A U.K. appeals court has blocked a $14 billion plan to build
a third runway at capacity-constrained London Heathrow, saying the project was
not developed in accordance with Great Britain’s commitment to the Paris
Agreement on climate change.
Climate activists have hailed the decision, but Heathrow
says it will appeal. The third runway would enable a combined 260,000 more
departures and arrivals per year at Heathrow, which is Europe’s most trafficked
In its ruling, the three-judge appellate panel stressed that
it has not decided there will be no third runway at Heathrow. Instead, the
court took aim on the U.K.’s Air National Policy Statement (ANPS), which sets
policy statements for new runways and airport capacity in the southeast
England. The ANPS, the panel said, must under statute include an explanation of
how its policies account for adaptation to climate change.
“We have concluded, in particular, that the designation of
the ANPS was unlawful by reason of a failure to take into account the
government’s commitment to the provisions of the Paris Agreement,” the judges
“The consequence of our decision is that the government will
now have the opportunity to reconsider the ANPS in accordance with the clear
statutory requirements that Parliament has imposed,” they added.
Heathrow said it would appeal the ruling.
“In the meantime, we are ready to work with the government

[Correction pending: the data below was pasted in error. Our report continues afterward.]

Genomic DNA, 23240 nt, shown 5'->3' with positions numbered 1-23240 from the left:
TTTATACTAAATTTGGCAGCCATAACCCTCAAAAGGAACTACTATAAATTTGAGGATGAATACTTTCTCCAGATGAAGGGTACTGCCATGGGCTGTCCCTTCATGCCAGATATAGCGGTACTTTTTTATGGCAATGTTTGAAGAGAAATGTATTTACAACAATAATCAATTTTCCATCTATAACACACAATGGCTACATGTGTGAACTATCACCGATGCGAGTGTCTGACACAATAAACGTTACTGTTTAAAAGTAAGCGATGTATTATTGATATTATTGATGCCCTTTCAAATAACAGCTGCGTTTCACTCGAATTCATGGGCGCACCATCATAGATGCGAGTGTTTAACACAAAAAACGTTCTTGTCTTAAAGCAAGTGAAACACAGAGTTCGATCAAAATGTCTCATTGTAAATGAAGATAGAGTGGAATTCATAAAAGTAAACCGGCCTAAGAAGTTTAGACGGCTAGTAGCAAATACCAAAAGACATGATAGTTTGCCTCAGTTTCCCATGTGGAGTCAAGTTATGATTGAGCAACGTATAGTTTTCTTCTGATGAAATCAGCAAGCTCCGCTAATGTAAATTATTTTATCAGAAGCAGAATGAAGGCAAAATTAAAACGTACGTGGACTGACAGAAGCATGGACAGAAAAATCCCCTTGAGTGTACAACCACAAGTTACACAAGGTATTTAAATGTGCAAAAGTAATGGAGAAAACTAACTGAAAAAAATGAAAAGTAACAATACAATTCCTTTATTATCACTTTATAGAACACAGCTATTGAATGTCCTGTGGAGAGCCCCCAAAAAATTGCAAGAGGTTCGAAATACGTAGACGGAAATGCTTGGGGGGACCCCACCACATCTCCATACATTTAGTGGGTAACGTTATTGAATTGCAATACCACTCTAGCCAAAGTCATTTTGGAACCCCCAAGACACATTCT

to fix the issue that the court has raised,” the airport said. “Heathrow has
taken a lead in getting the U.K. aviation sector to commit to a plan to get to
net zero emissions by 2050, in line with the Paris Accord. Expanding Heathrow,
Britain’s biggest port and only hub, is essential to achieving the prime
minister’s vision of Global Britain.”
In contrast, U.K. finance minister Grant Shapps tweeted that
the government won’t appeal.
“Airport expansion is core to boosting global connectivity
and leveling up across the U.K. We also take seriously our commitment to the
environment,” he said.
The ruling is a new challenge for the global aviation
industry, which is facing increasing scrutiny from climate activists and
governments over emissions.
“The decision sends a strong signal across the globe that
unmitigated growth of aviation emissions is fundamentally incompatible with
protecting the planet,” said Annie Petsonk, international counsel for the
Environmental Defense Fund.